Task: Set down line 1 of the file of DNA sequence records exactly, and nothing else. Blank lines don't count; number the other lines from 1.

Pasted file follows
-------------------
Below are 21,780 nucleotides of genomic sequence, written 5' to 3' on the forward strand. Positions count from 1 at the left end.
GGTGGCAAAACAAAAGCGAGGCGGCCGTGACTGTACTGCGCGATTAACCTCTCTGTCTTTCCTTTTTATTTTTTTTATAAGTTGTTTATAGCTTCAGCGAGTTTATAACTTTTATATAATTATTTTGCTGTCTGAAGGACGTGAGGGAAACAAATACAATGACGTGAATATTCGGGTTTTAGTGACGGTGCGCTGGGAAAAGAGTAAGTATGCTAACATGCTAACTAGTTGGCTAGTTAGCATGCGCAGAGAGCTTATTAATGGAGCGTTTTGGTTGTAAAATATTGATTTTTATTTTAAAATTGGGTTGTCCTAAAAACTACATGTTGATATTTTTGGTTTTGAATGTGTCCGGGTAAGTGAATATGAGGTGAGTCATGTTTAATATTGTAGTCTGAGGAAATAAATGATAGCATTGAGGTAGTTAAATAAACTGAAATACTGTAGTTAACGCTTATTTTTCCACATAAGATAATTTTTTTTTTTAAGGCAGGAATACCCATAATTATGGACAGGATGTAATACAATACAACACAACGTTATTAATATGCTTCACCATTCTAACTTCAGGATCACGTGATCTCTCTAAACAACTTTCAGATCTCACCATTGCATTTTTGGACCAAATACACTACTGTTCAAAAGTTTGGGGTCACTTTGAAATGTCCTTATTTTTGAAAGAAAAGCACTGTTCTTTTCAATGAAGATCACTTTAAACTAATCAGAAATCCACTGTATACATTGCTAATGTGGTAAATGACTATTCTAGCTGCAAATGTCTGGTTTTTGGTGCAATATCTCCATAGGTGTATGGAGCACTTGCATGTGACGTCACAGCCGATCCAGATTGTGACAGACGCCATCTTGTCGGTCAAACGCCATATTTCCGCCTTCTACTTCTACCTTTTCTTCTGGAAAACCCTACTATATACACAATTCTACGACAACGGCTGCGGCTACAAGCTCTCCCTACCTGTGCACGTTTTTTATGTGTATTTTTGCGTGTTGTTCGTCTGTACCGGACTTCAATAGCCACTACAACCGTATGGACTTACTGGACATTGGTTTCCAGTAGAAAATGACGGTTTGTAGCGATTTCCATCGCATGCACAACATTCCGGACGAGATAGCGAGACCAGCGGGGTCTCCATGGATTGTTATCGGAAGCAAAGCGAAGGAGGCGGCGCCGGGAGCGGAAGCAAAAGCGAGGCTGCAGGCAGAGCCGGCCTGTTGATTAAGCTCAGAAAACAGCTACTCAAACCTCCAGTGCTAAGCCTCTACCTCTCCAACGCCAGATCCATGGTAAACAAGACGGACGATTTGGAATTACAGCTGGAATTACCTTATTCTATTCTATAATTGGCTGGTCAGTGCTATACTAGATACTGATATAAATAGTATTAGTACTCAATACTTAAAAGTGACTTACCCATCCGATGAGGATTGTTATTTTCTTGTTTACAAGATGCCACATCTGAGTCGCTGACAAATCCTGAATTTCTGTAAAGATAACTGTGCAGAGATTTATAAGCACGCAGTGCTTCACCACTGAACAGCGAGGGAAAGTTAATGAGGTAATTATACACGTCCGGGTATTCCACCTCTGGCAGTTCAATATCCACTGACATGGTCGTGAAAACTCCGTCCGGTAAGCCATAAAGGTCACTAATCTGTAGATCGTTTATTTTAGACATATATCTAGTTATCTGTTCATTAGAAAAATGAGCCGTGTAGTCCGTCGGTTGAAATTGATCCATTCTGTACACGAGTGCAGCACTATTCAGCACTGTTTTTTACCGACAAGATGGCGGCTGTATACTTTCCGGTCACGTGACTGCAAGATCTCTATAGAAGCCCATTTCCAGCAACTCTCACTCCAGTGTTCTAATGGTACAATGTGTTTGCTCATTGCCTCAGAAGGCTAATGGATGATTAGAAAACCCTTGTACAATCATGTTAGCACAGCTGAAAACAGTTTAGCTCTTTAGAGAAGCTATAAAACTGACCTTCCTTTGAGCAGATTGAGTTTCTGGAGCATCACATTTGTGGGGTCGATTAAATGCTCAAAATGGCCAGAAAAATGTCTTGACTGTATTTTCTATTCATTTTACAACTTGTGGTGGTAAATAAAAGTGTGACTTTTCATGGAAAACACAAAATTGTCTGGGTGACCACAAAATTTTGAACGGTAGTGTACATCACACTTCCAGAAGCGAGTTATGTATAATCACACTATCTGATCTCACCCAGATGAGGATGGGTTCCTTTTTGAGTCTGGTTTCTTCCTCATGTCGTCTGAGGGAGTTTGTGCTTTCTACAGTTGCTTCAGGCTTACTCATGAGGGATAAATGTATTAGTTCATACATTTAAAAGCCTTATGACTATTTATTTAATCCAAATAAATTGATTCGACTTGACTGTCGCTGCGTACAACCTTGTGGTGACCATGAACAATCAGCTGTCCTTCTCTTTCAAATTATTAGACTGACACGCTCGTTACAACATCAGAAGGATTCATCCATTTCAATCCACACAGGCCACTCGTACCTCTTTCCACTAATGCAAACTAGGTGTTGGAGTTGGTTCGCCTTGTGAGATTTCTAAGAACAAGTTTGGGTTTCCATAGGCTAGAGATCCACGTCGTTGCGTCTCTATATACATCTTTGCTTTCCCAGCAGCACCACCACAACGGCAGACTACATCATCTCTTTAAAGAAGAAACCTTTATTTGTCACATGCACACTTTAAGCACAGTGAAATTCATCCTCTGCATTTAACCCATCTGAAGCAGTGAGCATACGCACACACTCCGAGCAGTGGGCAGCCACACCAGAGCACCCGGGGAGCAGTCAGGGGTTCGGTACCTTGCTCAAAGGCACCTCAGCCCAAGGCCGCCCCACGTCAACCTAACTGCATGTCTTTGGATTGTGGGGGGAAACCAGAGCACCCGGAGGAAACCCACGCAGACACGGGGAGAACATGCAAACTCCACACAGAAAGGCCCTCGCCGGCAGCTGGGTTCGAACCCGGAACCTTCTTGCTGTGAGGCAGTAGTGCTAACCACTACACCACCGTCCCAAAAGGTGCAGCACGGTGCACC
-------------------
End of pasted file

Below are 21,780 nucleotides of genomic sequence, written 5' to 3' on the forward strand. Positions count from 1 at the left end.